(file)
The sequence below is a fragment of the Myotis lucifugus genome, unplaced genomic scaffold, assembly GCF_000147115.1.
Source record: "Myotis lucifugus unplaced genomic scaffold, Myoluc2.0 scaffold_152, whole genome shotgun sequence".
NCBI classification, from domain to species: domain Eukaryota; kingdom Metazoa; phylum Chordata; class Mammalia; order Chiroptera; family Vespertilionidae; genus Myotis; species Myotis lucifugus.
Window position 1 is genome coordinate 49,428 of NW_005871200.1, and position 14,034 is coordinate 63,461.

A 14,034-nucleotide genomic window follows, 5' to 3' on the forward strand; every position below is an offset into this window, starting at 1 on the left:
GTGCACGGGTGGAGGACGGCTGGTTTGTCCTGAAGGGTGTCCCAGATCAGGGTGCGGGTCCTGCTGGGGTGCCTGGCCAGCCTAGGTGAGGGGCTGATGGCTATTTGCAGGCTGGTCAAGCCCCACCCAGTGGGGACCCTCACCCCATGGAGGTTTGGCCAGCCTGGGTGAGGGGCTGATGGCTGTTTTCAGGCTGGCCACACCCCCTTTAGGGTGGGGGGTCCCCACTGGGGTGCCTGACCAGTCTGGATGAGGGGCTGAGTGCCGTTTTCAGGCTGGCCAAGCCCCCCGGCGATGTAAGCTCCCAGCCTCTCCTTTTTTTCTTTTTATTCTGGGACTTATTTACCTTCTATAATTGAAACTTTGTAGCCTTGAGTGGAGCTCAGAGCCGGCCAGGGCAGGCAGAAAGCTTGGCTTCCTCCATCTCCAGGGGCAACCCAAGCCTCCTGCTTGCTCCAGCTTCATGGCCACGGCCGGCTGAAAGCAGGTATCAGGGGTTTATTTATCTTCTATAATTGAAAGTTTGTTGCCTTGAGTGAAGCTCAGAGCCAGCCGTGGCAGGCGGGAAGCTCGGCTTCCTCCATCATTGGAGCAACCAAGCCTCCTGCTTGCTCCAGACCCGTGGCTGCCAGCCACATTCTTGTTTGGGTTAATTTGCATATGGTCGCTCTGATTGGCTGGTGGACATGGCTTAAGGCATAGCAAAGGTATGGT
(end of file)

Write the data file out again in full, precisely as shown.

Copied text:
The sequence below is a fragment of the Myotis lucifugus genome, unplaced genomic scaffold, assembly GCF_000147115.1.
Source record: "Myotis lucifugus unplaced genomic scaffold, Myoluc2.0 scaffold_152, whole genome shotgun sequence".
NCBI classification, from domain to species: domain Eukaryota; kingdom Metazoa; phylum Chordata; class Mammalia; order Chiroptera; family Vespertilionidae; genus Myotis; species Myotis lucifugus.
Window position 1 is genome coordinate 49,428 of NW_005871200.1, and position 14,034 is coordinate 63,461.

A 14,034-nucleotide genomic window follows, 5' to 3' on the forward strand; every position below is an offset into this window, starting at 1 on the left:
GTGCACGGGTGGAGGACGGCTGGTTTGTCCTGAAGGGTGTCCCAGATCAGGGTGCGGGTCCTGCTGGGGTGCCTGGCCAGCCTAGGTGAGGGGCTGATGGCTATTTGCAGGCTGGTCAAGCCCCACCCAGTGGGGACCCTCACCCCATGGAGGTTTGGCCAGCCTGGGTGAGGGGCTGATGGCTGTTTTCAGGCTGGCCACACCCCCTTTAGGGTGGGGGGTCCCCACTGGGGTGCCTGACCAGTCTGGATGAGGGGCTGAGTGCCGTTTTCAGGCTGGCCAAGCCCCCCGGCGATGTAAGCTCCCAGCCTCTCCTTTTTTTCTTTTTATTCTGGGACTTATTTACCTTCTATAATTGAAACTTTGTAGCCTTGAGTGGAGCTCAGAGCCGGCCAGGGCAGGCAGAAAGCTTGGCTTCCTCCATCTCCAGGGGCAACCCAAGCCTCCTGCTTGCTCCAGCTTCATGGCCACGGCCGGCTGAAAGCAGGTATCAGGGGTTTATTTATCTTCTATAATTGAAAGTTTGTTGCCTTGAGTGAAGCTCAGAGCCAGCCGTGGCAGGCGGGAAGCTCGGCTTCCTCCATCATTGGAGCAACCAAGCCTCCTGCTTGCTCCAGACCCGTGGCTGCCAGCCACATTCTTGTTTGGGTTAATTTGCATATGGTCGCTCTGATTGGCTGGTGGACATGGCTTAAGGCATAGCAAAGGTATGGT